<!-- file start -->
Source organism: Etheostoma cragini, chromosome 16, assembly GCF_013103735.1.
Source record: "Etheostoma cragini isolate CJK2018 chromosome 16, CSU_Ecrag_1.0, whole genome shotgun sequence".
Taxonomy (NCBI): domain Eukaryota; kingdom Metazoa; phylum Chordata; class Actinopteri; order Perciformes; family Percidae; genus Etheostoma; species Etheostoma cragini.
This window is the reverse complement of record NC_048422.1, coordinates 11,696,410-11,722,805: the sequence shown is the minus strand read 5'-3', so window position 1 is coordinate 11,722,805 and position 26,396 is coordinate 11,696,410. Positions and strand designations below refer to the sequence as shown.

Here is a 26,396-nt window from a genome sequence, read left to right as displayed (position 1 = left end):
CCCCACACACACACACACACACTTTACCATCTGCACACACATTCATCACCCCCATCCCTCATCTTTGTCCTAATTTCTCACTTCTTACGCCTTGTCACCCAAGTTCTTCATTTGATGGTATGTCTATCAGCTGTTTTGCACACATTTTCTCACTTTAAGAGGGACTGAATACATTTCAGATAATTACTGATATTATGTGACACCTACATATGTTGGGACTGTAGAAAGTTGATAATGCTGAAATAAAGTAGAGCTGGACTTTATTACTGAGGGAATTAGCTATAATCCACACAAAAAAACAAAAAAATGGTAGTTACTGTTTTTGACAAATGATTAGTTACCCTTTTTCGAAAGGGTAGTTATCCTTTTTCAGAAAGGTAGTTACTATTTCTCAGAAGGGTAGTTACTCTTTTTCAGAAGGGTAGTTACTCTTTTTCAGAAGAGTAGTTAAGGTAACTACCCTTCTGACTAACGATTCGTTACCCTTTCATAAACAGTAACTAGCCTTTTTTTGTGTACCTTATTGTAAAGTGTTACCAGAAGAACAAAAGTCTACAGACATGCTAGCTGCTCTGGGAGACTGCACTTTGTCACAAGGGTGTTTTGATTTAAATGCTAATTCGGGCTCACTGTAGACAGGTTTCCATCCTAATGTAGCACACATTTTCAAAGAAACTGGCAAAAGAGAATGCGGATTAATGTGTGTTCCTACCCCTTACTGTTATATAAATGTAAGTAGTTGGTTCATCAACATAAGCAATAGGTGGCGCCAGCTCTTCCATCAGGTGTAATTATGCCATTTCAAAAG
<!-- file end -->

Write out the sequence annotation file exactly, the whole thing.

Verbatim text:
Source organism: Etheostoma cragini, chromosome 16, assembly GCF_013103735.1.
Source record: "Etheostoma cragini isolate CJK2018 chromosome 16, CSU_Ecrag_1.0, whole genome shotgun sequence".
Taxonomy (NCBI): domain Eukaryota; kingdom Metazoa; phylum Chordata; class Actinopteri; order Perciformes; family Percidae; genus Etheostoma; species Etheostoma cragini.
This window is the reverse complement of record NC_048422.1, coordinates 11,696,410-11,722,805: the sequence shown is the minus strand read 5'-3', so window position 1 is coordinate 11,722,805 and position 26,396 is coordinate 11,696,410. Positions and strand designations below refer to the sequence as shown.

Here is a 26,396-nt window from a genome sequence, read left to right as displayed (position 1 = left end):
CCCCACACACACACACACACACTTTACCATCTGCACACACATTCATCACCCCCATCCCTCATCTTTGTCCTAATTTCTCACTTCTTACGCCTTGTCACCCAAGTTCTTCATTTGATGGTATGTCTATCAGCTGTTTTGCACACATTTTCTCACTTTAAGAGGGACTGAATACATTTCAGATAATTACTGATATTATGTGACACCTACATATGTTGGGACTGTAGAAAGTTGATAATGCTGAAATAAAGTAGAGCTGGACTTTATTACTGAGGGAATTAGCTATAATCCACACAAAAAAACAAAAAAATGGTAGTTACTGTTTTTGACAAATGATTAGTTACCCTTTTTCGAAAGGGTAGTTATCCTTTTTCAGAAAGGTAGTTACTATTTCTCAGAAGGGTAGTTACTCTTTTTCAGAAGGGTAGTTACTCTTTTTCAGAAGAGTAGTTAAGGTAACTACCCTTCTGACTAACGATTCGTTACCCTTTCATAAACAGTAACTAGCCTTTTTTTGTGTACCTTATTGTAAAGTGTTACCAGAAGAACAAAAGTCTACAGACATGCTAGCTGCTCTGGGAGACTGCACTTTGTCACAAGGGTGTTTTGATTTAAATGCTAATTCGGGCTCACTGTAGACAGGTTTCCATCCTAATGTAGCACACATTTTCAAAGAAACTGGCAAAAGAGAATGCGGATTAATGTGTGTTCCTACCCCTTACTGTTATATAAATGTAAGTAGTTGGTTCATCAACATAAGCAATAGGTGGCGCCAGCTCTTCCATCAGGTGTAATTATGCCATTTCAAAAG